12 Books in 12 Months

writing books and blogging about it



What To Read In 2014

Are you one of those people who has trouble deciding what to read next?  Perhaps you accumulate books like bankers accumulate bonuses, and you’ve got so many you don’t quite know where to start?  This is, after all, one of the occupational hazards of being an enthusiastic reader.


In 2014, might I suggest that you occasionally base your decision on the gender of the author?  I’ll tell you for why.

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Interview: For Books’ Sake Jane Bradley

In a sort of addendum to the Book Blogger files, I spoke to freelance writer and editor of women’s writing zine For Books’ Sake Jane Bradley about gender imbalance in literature, genre snobbery and reading recommendations.

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Young, Single and Free of Venereal Disease? You too could be a romantic hero…

A second guest blog from Rose McConnachie – on subjugation, syphilis and Twilight.

In my previous guest post, I ranted about the inherent confusion in the romantic fiction world between abuse and wooing. In this post, I hope to rant about some other stuff.

Continue reading “Young, Single and Free of Venereal Disease? You too could be a romantic hero…”

Feminism in Romantic Fiction

A guest post by Rose McConnachie.  *Warning – contains spoilers.*

The first historical romance I ever read was The Flame and the Flower, by Kathleen E. Woodiwiss. To brutally summarise, the plot followed thusly: 16 year old, beautiful, slightly Irish heroine Heather (orphan, raised and abused by a cruel ugly country aunt and spineless uncle) is sold into what turns out to be sexual slavery in the sweaty fleshpots of LONDON.

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How To Say Thank You

In today’s guest post, author and poet Tracey S.Rosenberg looks at Acknowledgements.  If you’re genuinely overwhelmed, how do you express your thanks in a public setting without making yourself – or onlookers – cringe?  Read on to find out…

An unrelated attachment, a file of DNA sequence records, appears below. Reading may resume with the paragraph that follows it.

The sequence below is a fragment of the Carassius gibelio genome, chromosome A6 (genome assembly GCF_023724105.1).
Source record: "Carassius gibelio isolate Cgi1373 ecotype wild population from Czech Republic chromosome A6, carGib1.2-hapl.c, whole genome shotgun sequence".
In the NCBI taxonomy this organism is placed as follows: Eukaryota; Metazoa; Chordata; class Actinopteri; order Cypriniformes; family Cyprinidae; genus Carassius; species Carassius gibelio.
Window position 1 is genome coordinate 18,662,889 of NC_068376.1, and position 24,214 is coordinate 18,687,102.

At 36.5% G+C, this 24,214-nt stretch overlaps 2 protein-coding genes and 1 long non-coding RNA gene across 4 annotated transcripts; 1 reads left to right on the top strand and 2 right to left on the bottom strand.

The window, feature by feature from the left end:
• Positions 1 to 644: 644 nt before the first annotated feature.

The stereotypical Academy Award acceptance speech involves a tearful starlet clutching her statuette and blubbering thanks to her agent, producer, plastic surgeon, dental hygienist, and every driver who let her merge into the exit lane on the 405 that morning. Writers also have plenty of thanks to give, though we don’t often have the chance.

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What Is Literary Fiction, Anyway?

Pic © the fantastic Tom Gauld (

As you may already know, for this November’s National Novel Writing Month I will mostly be writing a work of literary fiction. 

I was originally going to do a graphic novel, but if I stick with that there’s no point signing up because I won’t reach NaNoWriMo’s 50,000 word target even if I take the whole month off work and do nothing but write and draw.  And given that NaNo is one of the main reasons 12 books in 12 months happened, it seems churlish to ignore it this time round.

So I’ve switched, and now the graphic novel is going to happen in December and will probably be a three panel strip about Santa or something.  Well, actually it’s more likely to involve a series of cartoons about me trying to write 12 books in 12 months… But I digress. 

A couple of folk have asked me, “hey Ali, what do you mean by literary fiction?  Surely the word ‘literary’ derives from the Latin ‘litterārius’ simply meaning ‘of or used in writing’?  Are not all your books then literary fiction, as they are written down?”

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